In an update, Grape Wall of visited Grace Vineyard in September 2011, and Jim Boyce says he visited Grace CEO Judy Leisser. He says, “About a week ago, she sent an email that the wines Grace bottled under screw cap earlier this year are doing fine and, if all goes well with final trials, the winery will switch closures this year for its entry level and premium level wines. Grace’s Premium Chardonnay ranks among the better Chinese wines and is found in top hotels and restaurants in Beijing and Shanghai.”

In addition, in an interview at 24× with Judy Leissner October 17, 2011, she was asked how different the work environment for Grace Vineyard was compared to Goldman Sachs where she worked prior to becoming CEO of the vineyard in Shanxi Province. She said, “Goldman Sachs is a fast-pace, can-do, efficient place.” However, for the winery, she said, “The whole atmosphere was rather sleepy.”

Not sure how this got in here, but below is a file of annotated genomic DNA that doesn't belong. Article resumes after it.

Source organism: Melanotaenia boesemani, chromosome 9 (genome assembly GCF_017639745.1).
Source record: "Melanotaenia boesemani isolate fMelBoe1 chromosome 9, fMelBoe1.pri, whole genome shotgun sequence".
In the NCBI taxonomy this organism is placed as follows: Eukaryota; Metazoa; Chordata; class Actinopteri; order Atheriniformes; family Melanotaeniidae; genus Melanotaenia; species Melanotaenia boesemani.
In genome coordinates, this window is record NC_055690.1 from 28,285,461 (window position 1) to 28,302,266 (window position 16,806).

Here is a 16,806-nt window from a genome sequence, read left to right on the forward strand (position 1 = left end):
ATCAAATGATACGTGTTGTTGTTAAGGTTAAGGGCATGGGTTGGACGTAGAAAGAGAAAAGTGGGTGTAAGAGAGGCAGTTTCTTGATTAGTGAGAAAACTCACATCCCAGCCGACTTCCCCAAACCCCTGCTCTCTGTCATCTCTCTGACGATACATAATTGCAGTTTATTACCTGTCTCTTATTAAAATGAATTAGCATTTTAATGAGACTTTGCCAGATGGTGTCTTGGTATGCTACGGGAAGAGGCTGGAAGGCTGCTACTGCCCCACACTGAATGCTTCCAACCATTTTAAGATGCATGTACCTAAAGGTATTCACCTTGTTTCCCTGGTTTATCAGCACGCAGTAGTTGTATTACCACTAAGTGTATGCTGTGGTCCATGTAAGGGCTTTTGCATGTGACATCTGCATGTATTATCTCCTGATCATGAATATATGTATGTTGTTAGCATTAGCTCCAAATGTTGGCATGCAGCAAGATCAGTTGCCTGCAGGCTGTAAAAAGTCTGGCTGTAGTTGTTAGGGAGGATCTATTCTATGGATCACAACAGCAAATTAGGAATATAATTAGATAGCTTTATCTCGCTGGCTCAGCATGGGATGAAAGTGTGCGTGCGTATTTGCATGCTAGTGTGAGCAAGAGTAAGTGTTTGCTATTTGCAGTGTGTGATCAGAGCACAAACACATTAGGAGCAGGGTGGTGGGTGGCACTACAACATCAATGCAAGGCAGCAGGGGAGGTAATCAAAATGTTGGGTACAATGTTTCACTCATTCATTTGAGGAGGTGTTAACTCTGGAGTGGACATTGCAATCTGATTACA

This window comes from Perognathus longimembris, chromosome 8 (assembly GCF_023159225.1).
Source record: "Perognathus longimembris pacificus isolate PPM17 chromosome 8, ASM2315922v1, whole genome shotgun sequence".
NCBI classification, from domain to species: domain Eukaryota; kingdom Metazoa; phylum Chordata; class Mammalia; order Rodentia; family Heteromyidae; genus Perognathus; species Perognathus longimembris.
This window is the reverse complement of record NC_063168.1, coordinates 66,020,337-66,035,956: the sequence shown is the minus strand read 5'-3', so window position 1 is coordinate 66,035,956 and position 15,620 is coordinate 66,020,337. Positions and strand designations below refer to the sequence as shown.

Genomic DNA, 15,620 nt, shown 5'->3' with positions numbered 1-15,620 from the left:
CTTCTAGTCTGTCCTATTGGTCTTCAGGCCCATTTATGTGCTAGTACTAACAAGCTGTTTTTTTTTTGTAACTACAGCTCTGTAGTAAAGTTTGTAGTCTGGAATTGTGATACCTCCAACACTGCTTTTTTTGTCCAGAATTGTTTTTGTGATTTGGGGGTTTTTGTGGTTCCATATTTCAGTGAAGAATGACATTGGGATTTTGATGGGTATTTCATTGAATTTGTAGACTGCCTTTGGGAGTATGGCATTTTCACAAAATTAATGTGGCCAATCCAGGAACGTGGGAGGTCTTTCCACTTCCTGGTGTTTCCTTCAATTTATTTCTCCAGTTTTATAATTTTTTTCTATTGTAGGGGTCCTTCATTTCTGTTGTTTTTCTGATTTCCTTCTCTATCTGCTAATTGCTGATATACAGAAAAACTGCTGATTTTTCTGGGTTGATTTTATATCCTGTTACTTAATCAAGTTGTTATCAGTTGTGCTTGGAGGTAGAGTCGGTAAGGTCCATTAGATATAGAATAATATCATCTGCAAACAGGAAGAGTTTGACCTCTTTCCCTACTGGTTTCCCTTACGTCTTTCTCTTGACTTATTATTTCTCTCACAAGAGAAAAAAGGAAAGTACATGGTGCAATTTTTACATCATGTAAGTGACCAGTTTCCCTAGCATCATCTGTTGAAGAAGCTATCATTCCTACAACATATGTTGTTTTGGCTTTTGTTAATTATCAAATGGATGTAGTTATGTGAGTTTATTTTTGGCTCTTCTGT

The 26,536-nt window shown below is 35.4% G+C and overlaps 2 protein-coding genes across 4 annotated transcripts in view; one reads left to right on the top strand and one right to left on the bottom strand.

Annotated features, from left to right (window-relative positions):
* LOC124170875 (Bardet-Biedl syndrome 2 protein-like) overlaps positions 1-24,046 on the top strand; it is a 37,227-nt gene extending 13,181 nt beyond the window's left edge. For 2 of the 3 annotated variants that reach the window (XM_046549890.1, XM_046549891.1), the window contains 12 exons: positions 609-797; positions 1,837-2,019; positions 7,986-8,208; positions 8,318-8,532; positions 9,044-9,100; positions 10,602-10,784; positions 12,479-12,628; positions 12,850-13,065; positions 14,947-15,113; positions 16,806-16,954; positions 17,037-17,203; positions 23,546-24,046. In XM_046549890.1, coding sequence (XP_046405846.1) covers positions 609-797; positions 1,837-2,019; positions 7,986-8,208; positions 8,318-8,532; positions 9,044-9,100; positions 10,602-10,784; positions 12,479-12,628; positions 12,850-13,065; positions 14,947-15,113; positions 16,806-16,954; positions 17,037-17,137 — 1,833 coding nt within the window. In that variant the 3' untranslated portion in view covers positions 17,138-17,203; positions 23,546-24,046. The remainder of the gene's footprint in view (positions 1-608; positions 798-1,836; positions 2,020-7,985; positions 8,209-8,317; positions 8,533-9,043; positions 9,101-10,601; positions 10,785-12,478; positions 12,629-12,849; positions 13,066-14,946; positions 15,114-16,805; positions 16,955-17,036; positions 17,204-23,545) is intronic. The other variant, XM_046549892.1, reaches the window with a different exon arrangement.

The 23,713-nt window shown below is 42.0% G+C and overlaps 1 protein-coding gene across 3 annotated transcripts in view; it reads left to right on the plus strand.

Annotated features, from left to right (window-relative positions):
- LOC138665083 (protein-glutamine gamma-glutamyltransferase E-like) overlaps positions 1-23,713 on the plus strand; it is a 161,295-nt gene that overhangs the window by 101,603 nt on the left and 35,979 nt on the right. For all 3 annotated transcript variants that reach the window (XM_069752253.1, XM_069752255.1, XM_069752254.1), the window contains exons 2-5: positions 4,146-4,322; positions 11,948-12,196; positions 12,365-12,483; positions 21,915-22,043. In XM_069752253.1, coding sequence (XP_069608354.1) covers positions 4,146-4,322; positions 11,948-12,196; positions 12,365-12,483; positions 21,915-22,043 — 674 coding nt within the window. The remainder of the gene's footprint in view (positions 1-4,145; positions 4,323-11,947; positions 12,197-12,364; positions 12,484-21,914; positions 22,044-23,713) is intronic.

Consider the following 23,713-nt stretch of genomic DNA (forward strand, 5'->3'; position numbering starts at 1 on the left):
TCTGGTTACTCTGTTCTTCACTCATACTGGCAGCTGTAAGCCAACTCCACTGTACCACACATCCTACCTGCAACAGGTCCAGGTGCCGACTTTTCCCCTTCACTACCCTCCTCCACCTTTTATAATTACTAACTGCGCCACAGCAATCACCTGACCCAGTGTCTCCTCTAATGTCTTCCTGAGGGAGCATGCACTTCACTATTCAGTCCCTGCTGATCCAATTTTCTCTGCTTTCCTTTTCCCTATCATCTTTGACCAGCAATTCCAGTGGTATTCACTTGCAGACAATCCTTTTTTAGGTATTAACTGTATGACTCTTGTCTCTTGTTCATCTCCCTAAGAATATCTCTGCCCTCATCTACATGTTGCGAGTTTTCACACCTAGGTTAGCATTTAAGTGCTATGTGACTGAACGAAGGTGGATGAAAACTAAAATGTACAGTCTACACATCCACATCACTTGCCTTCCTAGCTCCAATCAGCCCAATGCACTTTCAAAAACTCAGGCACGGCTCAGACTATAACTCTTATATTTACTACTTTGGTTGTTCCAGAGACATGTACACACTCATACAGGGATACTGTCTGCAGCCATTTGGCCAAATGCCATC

In another question, Judy was asked about social responsibility and what those two words mean.  She responded with, “We guarantee our growers basic income… Grace is a perfect example of an environmentally friendly and sustainable business. We provide many jobs for people from nearby villages.”


Lloyd Lofthouse is the award-winning author of The Concubine Saga. When you love a Chinese woman, you marry her family and culture too. This is the love story Sir Robert Hart did not want the world to discover.

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Note: This updated and revised post first appeared on November 08, 2010